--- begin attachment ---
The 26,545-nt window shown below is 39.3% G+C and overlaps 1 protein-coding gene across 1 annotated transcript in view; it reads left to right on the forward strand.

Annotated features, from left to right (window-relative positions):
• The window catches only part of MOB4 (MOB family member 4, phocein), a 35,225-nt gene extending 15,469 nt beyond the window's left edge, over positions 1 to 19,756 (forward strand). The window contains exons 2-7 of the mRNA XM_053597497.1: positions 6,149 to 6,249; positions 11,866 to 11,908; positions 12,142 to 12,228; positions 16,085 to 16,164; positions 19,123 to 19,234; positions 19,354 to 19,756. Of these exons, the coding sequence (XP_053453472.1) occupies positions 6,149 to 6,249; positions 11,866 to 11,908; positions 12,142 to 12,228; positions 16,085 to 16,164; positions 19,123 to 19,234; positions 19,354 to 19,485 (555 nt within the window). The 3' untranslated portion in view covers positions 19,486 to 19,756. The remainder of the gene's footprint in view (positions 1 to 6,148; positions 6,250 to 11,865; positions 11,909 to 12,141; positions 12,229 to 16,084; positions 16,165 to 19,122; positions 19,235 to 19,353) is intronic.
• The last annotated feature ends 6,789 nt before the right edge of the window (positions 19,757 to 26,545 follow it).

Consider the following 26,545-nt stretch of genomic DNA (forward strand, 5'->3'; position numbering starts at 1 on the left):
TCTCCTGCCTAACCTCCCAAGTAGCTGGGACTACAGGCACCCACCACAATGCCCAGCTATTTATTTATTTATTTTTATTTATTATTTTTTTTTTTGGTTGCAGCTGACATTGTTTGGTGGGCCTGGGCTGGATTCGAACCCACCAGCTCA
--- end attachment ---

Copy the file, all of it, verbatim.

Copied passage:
The 26,545-nt window shown below is 39.3% G+C and overlaps 1 protein-coding gene across 1 annotated transcript in view; it reads left to right on the forward strand.

Annotated features, from left to right (window-relative positions):
• The window catches only part of MOB4 (MOB family member 4, phocein), a 35,225-nt gene extending 15,469 nt beyond the window's left edge, over positions 1 to 19,756 (forward strand). The window contains exons 2-7 of the mRNA XM_053597497.1: positions 6,149 to 6,249; positions 11,866 to 11,908; positions 12,142 to 12,228; positions 16,085 to 16,164; positions 19,123 to 19,234; positions 19,354 to 19,756. Of these exons, the coding sequence (XP_053453472.1) occupies positions 6,149 to 6,249; positions 11,866 to 11,908; positions 12,142 to 12,228; positions 16,085 to 16,164; positions 19,123 to 19,234; positions 19,354 to 19,485 (555 nt within the window). The 3' untranslated portion in view covers positions 19,486 to 19,756. The remainder of the gene's footprint in view (positions 1 to 6,148; positions 6,250 to 11,865; positions 11,909 to 12,141; positions 12,229 to 16,084; positions 16,165 to 19,122; positions 19,235 to 19,353) is intronic.
• The last annotated feature ends 6,789 nt before the right edge of the window (positions 19,757 to 26,545 follow it).

Consider the following 26,545-nt stretch of genomic DNA (forward strand, 5'->3'; position numbering starts at 1 on the left):
TCTCCTGCCTAACCTCCCAAGTAGCTGGGACTACAGGCACCCACCACAATGCCCAGCTATTTATTTATTTATTTTTATTTATTATTTTTTTTTTTGGTTGCAGCTGACATTGTTTGGTGGGCCTGGGCTGGATTCGAACCCACCAGCTCA